a stop member of larger transverse dimension than said both the transverse cross-section of said channel-defining wall and said predetermined inside diameter of said tube, said stop member adapted for insertion into a proximal portion of the tube projecting proximally from said channel such that the stop member transversely resiliently stretches the outside diameter of said tube to a dimension larger than the cross-section of said channel-defining wall and said tube resiliently conforms to and engages said stop member.
3. The exercise device of claim 2:
wherein said channel-defining wall has a generally frusto-conical configuration with a larger diameter at said proximal end than at said distal end;
wherein said stop member is generally spherical and the transverse dimension of said stop member is a diameter; and
wherein a transverse portion of said stop member is smaller than the diameter of said channel-defining wall to permit a portion of the tube conforming to said stop member to enter said channel at said proximal end.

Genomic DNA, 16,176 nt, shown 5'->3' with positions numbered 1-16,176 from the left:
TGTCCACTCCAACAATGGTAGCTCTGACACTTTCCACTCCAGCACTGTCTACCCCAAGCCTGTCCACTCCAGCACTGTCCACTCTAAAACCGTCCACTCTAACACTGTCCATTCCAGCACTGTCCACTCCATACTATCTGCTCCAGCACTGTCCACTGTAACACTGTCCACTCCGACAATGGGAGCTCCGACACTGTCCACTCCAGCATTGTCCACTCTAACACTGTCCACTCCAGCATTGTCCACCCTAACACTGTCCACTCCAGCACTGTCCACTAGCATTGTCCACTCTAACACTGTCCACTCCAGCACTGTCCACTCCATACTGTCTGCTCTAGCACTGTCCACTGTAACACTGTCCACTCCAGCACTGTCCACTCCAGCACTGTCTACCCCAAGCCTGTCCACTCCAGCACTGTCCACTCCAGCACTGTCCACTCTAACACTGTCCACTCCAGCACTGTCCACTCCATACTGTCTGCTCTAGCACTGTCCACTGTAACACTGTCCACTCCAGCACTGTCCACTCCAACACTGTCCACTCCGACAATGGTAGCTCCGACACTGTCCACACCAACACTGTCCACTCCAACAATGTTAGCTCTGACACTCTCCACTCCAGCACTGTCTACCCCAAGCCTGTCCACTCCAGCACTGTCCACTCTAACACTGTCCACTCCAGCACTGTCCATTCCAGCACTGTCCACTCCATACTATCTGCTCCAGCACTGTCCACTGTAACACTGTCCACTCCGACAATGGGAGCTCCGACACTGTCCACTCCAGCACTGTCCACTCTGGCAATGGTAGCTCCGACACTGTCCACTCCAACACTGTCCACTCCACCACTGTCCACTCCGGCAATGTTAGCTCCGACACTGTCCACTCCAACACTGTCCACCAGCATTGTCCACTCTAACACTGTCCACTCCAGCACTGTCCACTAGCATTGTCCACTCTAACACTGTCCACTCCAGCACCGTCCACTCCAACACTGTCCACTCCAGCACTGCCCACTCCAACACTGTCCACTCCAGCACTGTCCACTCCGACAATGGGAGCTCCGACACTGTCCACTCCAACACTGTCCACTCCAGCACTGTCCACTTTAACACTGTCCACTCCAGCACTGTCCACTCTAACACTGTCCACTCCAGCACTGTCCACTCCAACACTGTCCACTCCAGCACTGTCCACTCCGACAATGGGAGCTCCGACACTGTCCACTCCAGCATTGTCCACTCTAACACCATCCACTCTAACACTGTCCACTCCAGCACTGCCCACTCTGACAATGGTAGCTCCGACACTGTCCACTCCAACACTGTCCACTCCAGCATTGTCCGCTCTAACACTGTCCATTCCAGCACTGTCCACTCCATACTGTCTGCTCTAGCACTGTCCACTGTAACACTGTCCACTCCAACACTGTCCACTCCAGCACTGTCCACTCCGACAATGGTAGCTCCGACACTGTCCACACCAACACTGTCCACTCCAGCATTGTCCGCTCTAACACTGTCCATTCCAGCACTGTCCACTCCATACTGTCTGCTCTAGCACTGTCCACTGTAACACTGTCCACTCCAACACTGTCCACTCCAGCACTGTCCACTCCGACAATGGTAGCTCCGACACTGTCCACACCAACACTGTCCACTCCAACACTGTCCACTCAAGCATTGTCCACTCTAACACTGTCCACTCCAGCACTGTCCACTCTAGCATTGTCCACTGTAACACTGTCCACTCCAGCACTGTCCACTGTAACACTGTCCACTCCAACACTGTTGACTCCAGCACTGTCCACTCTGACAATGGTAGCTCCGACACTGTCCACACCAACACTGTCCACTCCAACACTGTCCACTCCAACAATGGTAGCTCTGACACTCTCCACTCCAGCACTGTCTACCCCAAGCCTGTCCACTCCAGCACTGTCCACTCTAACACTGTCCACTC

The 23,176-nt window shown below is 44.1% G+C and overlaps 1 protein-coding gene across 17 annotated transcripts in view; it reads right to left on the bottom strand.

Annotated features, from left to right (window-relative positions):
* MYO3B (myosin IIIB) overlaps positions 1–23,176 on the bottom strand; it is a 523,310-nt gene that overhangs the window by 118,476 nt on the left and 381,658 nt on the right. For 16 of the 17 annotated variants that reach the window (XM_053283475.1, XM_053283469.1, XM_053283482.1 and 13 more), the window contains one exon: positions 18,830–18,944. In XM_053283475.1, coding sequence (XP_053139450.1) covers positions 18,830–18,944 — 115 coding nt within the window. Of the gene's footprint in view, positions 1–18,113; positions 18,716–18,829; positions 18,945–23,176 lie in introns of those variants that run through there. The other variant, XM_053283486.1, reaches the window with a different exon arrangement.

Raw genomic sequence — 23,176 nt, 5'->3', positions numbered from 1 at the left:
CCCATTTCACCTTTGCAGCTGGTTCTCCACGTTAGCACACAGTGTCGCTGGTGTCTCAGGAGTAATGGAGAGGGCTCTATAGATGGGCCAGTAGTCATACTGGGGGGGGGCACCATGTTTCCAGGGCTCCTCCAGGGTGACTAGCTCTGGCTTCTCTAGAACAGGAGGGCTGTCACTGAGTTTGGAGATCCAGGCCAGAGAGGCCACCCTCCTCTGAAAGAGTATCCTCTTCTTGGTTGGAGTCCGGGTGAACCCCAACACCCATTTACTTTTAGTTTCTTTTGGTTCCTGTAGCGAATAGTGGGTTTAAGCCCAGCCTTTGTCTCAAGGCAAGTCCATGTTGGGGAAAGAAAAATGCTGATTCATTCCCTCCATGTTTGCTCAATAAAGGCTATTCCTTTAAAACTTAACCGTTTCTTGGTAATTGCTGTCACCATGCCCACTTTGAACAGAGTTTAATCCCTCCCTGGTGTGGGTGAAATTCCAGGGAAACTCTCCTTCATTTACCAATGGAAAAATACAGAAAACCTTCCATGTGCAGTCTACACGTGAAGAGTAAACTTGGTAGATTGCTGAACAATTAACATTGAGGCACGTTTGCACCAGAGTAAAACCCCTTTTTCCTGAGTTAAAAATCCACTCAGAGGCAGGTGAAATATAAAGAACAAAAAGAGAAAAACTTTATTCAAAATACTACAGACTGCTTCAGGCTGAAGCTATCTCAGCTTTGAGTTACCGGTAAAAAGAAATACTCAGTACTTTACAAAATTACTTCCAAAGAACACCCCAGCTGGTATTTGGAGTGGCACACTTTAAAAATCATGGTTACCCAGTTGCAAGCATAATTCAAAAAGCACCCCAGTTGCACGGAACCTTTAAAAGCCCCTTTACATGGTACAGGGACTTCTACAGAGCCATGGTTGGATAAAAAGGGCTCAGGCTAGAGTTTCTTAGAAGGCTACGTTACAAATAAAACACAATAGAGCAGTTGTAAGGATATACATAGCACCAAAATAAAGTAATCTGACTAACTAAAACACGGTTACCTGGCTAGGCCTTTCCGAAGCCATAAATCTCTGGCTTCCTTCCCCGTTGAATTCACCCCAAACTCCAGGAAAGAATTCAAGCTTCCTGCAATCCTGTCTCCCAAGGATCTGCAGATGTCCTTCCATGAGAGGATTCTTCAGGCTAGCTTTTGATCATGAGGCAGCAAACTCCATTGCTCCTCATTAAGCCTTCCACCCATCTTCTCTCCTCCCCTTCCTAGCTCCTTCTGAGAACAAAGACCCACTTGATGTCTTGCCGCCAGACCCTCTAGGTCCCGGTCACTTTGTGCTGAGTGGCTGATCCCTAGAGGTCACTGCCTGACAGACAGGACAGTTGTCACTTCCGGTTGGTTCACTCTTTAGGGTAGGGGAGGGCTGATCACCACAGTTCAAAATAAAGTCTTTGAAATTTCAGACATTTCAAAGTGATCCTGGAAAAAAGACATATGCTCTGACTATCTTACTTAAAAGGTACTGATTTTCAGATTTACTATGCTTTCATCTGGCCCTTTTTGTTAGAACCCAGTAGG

4. The exercise device of claim 3 wherein said grip hollow cylindrical tube of said grip is a cushioned cover.
5. The exercise device of claim 4 wherein said cover is plastic foam and has a series of generally circumferential ribs defined therein to facilitate gripping by the hand of a user of the device.
6. The exercise device of claim 5 wherein said grip has an axial length of approximately twelve centimeters, and a diameter including the finger grip of approximately 3.4 centimeters.